I Love Homework


I’m in the second semester at the University of Chicago’s Writers Studio. We have a great teacher—Kevin Davis. During our first night he had classmates interviewing each other for 10 minutes about a memorable holiday moment, and then he asked us to write a scene about it. He’s big on research so he wanted us to add a little to flesh out the scene.

I’m not sure I did Sarah’s Christmas any justice. She certainly did  mine. But it was nice to break out the old interviewing and research skills again and fascinating to use them as a tool to create a scene. Scenes are a great way to move a story along. Breaking down essays this way is enlightening in more ways than I can say. I look forward to using this and those lessons awaiting me in my future work.

In the meantime, here’s Sarah’s memorable holiday moment, edited after great input from the class:

On December 26 Sarah stirred up some magical memories in her Minnesota home, allowing the joy of the season to spread over the Ashley family for another full day. Sarah Ashley, a 27-year-old content writer and actress now living in Chicago, hasn’t missed a Christmas at her childhood home in Minnetonka, eight miles west of Minneapolis. She doesn’t make the trek solely because it’s the big birthday bash for over 2 billion Christians around the globe, but because it’s her sister’s.

This holiday marked Claire’s 25th, and to celebrate her quarter-of-a-century, friends and family gathered on the 26th for a dinner party. The Ashley’s eight-foot Christmas tree and holiday decorations sparkled in the family room as Claire’s 10 girlfriends, a handful of 21-year-old brother Graham’s buddies and some family friends filled the house with chatter and laughter.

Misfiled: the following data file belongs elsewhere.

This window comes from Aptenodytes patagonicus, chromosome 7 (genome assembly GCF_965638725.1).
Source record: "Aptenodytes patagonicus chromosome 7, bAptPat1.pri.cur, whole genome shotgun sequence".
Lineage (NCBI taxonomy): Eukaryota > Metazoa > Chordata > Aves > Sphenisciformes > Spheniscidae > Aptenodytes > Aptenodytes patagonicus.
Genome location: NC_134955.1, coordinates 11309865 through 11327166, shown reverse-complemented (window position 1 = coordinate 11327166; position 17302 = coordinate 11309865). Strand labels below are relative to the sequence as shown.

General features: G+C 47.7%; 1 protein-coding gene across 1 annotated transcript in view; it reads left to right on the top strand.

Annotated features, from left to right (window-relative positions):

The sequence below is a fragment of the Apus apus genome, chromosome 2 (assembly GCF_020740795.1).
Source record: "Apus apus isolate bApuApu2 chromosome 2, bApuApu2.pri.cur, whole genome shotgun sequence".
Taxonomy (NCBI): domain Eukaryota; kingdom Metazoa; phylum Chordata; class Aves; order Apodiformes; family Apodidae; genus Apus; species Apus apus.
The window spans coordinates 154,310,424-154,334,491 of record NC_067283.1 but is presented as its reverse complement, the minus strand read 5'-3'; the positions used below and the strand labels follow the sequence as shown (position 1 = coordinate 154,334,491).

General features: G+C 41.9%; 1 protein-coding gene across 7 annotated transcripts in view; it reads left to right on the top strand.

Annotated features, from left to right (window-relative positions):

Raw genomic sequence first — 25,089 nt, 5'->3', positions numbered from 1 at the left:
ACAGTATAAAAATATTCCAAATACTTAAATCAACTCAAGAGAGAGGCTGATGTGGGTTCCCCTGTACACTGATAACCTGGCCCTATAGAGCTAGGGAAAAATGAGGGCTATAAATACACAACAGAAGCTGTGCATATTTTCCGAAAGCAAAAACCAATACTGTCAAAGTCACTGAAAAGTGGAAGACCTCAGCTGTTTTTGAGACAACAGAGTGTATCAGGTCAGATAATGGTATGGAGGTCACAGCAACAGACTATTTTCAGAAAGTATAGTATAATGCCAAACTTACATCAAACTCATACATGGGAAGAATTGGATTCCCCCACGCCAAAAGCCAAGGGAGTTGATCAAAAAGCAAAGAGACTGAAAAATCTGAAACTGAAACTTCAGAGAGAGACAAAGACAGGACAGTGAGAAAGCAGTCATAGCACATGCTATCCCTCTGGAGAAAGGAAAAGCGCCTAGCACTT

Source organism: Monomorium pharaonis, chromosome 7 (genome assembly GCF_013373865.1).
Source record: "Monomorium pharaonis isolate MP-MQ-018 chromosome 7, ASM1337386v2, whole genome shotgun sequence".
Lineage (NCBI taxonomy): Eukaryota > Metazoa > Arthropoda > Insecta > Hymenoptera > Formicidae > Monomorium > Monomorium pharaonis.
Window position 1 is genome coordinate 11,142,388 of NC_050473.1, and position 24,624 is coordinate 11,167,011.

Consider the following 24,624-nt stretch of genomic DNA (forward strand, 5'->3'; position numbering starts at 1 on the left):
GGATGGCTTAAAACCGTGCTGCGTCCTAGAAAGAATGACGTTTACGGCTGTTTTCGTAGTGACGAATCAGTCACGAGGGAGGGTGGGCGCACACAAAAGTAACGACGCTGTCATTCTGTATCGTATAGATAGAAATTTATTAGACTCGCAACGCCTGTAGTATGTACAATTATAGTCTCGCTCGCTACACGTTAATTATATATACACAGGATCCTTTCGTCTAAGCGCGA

“It even snowed that night, like a pretty little veil on Christmas,” Sarah said, her blues eyes twinkling, too, as she recounted the evening.

The Ashley’s had the party end nailed. The dinner part wasn’t as firm.

“My mom doesn’t know how to prep for lots of people. I knew if I didn’t step in, it wouldn’t happen,” Sarah laughed, lovingly.

On the menu: homemade pasta and sauce with shrimp.

She commandeered the kitchen, appointing some to pasta boiling, others to sauce prep and the remainder to shrimp handling. Long-time friends, dressed for a party, bustled about following Sarah’s orders as she directed the meal. Garlic, tomato and basil joined the party, too, their scents floating through the house along with the pine. So engrossed in her efforts, at one point Sarah turned around to see all her line cooks quietly awaiting their next assignments. She laughed out loud, breaking the silence. Now confident there was no way it would come together simultaneously, the chatting, laughing and cooking resumed.

“Everyone was having such a good time, trying to cook fast, enjoying the evening. It felt like a scene out of a Nora Ephron movie,” Sarah said, her hands gesturing about as if she were replaying it in her head.

The partiers loved the meal, and Graham and his friends relished in the gaggle of 25-year-old women as much as pasta and shrimp. At the end of the night, the birthday girl and her friends prepared to hit the streets of Minnetonka. Sarah, who enjoyed sitting back and taking it all in because she had no friends to distract her, sipped her wine, content in playing her part in such a holiday spectacular.

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